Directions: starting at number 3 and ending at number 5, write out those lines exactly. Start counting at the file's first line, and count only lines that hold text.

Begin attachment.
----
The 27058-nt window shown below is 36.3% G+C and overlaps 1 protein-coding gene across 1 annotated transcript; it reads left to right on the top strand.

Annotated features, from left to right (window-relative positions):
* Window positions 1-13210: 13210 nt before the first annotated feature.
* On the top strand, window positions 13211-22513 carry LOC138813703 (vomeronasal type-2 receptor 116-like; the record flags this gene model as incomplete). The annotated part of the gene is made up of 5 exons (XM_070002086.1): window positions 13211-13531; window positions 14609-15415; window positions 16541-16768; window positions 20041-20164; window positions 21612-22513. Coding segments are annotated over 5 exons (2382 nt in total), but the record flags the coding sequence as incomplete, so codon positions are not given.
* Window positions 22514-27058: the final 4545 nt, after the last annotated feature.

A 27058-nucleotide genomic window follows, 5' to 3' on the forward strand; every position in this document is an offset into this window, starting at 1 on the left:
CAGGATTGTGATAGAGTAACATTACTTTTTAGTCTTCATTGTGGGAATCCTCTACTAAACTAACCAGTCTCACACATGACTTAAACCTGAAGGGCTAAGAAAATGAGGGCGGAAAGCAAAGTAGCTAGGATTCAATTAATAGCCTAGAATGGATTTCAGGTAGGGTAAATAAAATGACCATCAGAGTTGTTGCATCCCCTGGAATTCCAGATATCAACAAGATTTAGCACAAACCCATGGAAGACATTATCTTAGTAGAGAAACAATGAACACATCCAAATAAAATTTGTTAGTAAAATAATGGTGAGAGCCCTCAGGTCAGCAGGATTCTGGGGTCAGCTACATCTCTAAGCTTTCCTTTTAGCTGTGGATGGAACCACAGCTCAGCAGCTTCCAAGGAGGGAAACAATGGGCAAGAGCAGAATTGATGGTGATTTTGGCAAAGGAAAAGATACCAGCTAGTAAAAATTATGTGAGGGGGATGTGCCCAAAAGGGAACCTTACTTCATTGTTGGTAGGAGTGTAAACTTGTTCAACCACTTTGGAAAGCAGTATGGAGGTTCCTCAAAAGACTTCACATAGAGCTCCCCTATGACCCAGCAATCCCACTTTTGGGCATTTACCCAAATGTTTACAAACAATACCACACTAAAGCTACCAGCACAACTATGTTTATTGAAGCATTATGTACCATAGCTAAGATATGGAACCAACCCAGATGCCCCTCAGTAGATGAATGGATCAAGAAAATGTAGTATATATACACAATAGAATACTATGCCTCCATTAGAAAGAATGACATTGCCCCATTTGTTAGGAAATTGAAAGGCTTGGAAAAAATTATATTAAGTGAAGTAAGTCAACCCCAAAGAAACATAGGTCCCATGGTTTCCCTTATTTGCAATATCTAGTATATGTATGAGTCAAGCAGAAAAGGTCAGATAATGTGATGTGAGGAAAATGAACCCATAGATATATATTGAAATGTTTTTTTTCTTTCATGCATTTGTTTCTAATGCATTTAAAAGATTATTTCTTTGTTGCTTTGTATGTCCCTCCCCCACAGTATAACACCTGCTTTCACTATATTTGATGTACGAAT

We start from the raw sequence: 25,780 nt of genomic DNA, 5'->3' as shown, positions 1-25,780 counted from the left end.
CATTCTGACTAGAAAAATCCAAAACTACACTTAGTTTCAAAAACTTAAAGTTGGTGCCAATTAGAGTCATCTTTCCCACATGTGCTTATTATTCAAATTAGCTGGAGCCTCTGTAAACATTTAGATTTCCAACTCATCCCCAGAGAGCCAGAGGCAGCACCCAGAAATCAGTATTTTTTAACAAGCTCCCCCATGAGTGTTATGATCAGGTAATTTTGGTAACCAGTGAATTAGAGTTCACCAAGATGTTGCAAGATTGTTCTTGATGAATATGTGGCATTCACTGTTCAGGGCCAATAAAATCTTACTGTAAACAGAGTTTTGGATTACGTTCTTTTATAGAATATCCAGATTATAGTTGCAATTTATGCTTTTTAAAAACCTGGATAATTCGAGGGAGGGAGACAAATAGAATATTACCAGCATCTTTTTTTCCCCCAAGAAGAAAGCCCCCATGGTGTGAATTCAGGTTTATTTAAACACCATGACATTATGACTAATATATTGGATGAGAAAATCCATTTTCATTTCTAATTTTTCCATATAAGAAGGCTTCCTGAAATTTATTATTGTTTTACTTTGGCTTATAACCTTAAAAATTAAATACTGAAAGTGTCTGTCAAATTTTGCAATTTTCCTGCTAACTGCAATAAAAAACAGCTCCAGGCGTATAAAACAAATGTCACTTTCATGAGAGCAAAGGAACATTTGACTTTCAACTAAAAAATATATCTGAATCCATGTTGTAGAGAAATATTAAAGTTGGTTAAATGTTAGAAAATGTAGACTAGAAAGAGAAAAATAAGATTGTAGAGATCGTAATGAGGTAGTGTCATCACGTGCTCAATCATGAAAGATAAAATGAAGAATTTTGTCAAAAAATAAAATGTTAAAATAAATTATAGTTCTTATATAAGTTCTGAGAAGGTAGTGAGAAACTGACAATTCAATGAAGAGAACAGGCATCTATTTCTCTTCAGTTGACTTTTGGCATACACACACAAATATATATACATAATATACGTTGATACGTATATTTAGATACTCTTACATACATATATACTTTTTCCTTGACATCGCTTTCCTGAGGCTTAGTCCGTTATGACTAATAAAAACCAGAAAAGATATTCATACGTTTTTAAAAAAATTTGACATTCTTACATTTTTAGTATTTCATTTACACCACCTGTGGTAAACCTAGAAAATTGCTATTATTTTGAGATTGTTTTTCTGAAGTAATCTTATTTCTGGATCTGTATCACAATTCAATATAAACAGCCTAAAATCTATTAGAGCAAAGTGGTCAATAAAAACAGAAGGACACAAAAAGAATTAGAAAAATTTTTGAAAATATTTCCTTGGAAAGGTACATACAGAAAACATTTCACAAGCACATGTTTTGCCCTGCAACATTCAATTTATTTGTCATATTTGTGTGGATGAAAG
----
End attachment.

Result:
* Window positions 1-13210: 13210 nt before the first annotated feature.
* On the top strand, window positions 13211-22513 carry LOC138813703 (vomeronasal type-2 receptor 116-like; the record flags this gene model as incomplete). The annotated part of the gene is made up of 5 exons (XM_070002086.1): window positions 13211-13531; window positions 14609-15415; window positions 16541-16768; window positions 20041-20164; window positions 21612-22513. Coding segments are annotated over 5 exons (2382 nt in total), but the record flags the coding sequence as incomplete, so codon positions are not given.
* Window positions 22514-27058: the final 4545 nt, after the last annotated feature.